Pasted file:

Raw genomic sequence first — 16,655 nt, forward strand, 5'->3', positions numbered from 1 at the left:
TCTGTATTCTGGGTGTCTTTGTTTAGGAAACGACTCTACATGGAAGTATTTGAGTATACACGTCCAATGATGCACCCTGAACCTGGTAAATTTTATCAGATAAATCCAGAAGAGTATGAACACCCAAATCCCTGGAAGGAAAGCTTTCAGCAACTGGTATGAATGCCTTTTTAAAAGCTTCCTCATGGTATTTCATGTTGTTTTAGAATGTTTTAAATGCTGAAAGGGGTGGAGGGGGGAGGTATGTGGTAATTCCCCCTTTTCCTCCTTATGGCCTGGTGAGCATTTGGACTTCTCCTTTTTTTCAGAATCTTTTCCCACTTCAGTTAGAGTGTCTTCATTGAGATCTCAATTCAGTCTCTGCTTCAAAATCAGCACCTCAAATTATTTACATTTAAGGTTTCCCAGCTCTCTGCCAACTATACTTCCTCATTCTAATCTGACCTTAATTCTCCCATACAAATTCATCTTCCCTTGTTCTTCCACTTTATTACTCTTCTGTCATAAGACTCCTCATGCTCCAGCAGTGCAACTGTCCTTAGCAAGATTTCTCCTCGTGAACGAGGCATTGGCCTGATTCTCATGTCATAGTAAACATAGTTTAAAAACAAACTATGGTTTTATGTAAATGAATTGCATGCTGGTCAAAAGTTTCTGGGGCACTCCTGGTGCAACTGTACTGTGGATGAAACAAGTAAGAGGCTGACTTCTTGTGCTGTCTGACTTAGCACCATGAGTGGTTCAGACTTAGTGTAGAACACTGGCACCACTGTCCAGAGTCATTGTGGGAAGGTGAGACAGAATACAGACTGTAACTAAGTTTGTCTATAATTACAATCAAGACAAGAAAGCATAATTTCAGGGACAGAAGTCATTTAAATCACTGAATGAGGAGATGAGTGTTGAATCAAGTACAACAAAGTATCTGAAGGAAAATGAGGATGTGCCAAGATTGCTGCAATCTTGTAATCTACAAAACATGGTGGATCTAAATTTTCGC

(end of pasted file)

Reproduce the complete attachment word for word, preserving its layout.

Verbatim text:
Raw genomic sequence first — 16,655 nt, forward strand, 5'->3', positions numbered from 1 at the left:
TCTGTATTCTGGGTGTCTTTGTTTAGGAAACGACTCTACATGGAAGTATTTGAGTATACACGTCCAATGATGCACCCTGAACCTGGTAAATTTTATCAGATAAATCCAGAAGAGTATGAACACCCAAATCCCTGGAAGGAAAGCTTTCAGCAACTGGTATGAATGCCTTTTTAAAAGCTTCCTCATGGTATTTCATGTTGTTTTAGAATGTTTTAAATGCTGAAAGGGGTGGAGGGGGGAGGTATGTGGTAATTCCCCCTTTTCCTCCTTATGGCCTGGTGAGCATTTGGACTTCTCCTTTTTTTCAGAATCTTTTCCCACTTCAGTTAGAGTGTCTTCATTGAGATCTCAATTCAGTCTCTGCTTCAAAATCAGCACCTCAAATTATTTACATTTAAGGTTTCCCAGCTCTCTGCCAACTATACTTCCTCATTCTAATCTGACCTTAATTCTCCCATACAAATTCATCTTCCCTTGTTCTTCCACTTTATTACTCTTCTGTCATAAGACTCCTCATGCTCCAGCAGTGCAACTGTCCTTAGCAAGATTTCTCCTCGTGAACGAGGCATTGGCCTGATTCTCATGTCATAGTAAACATAGTTTAAAAACAAACTATGGTTTTATGTAAATGAATTGCATGCTGGTCAAAAGTTTCTGGGGCACTCCTGGTGCAACTGTACTGTGGATGAAACAAGTAAGAGGCTGACTTCTTGTGCTGTCTGACTTAGCACCATGAGTGGTTCAGACTTAGTGTAGAACACTGGCACCACTGTCCAGAGTCATTGTGGGAAGGTGAGACAGAATACAGACTGTAACTAAGTTTGTCTATAATTACAATCAAGACAAGAAAGCATAATTTCAGGGACAGAAGTCATTTAAATCACTGAATGAGGAGATGAGTGTTGAATCAAGTACAACAAAGTATCTGAAGGAAAATGAGGATGTGCCAAGATTGCTGCAATCTTGTAATCTACAAAACATGGTGGATCTAAATTTTCGC